Reason: At least in that case.

Randy Barnett: In that case, as he was in other cases.

Reason: And then in other places he was like, no, the government just doesn't really— Can't legitimate a right to [infer] judgment.

Randy Barnett: Right. But he changed. We've all changed. We all change. I've changed and he's changed. He was growing in what I would say my direction, but at the same time, I started off not being an originalist and became an originalist after he did and so in some respects, I kind of grew a little bit in his direction.

Reason: Just personally—what is it like— I mean, you talk about it's nerve wracking to be in front of the Supreme Court, but it's also kind of— That's like being on Broadway if you're a lawyer. What it's like to lose? Is it crushing? It is like—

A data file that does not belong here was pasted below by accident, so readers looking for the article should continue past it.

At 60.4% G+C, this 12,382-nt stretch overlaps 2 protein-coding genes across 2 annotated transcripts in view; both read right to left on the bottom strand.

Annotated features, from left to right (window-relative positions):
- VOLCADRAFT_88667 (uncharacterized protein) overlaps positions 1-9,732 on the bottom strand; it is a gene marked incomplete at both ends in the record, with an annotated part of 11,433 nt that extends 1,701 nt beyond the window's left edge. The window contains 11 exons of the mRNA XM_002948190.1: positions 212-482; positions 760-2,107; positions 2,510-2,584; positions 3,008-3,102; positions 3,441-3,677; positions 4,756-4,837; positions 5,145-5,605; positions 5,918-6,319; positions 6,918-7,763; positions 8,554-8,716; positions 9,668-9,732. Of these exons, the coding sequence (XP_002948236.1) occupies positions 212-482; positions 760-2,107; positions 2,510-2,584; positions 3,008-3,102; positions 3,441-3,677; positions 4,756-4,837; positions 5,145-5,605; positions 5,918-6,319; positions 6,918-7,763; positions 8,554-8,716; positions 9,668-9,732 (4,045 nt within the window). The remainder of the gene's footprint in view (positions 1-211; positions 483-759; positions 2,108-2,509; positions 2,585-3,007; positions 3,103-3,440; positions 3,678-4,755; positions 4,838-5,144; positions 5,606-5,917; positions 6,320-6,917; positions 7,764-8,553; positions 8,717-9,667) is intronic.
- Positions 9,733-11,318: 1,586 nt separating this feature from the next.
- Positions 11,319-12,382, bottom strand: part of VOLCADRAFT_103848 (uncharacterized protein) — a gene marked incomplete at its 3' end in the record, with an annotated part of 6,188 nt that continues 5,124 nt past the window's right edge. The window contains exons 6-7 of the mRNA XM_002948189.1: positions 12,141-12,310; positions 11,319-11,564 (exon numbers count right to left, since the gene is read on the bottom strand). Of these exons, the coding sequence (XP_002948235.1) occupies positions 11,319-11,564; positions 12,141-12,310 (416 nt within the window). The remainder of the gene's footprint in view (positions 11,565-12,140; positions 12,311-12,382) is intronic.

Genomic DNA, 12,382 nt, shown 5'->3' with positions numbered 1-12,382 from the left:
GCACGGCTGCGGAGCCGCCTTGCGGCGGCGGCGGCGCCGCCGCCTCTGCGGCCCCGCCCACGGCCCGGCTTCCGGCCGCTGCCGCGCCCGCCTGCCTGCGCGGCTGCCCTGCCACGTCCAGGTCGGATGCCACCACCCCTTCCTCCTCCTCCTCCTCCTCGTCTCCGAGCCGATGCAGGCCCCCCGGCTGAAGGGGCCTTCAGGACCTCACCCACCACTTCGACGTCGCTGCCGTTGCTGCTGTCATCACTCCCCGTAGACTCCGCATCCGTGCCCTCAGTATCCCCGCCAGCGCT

Randy Barnett: In that case, we knew— I knew we'd lost because I could tell from the tenor of the question that we lost. After weeks had passed before the opinion came out, I could convince myself, well, maybe Justice Scalia really wasn't going to vote against us after all. Maybe he was just asking me questions, but I knew that day. All the questioning that I got from the bench were from justices that voted against us. The three friendly justices— Chief Justice Rehnquist was sick that day so he didn't ask me questions. Justice Thomas doesn't ask questions and for whatever reason, Justice O'Connor didn't choose to give me any helpful question so I had a very hard day. I think I held up, but under severe questioning and I knew.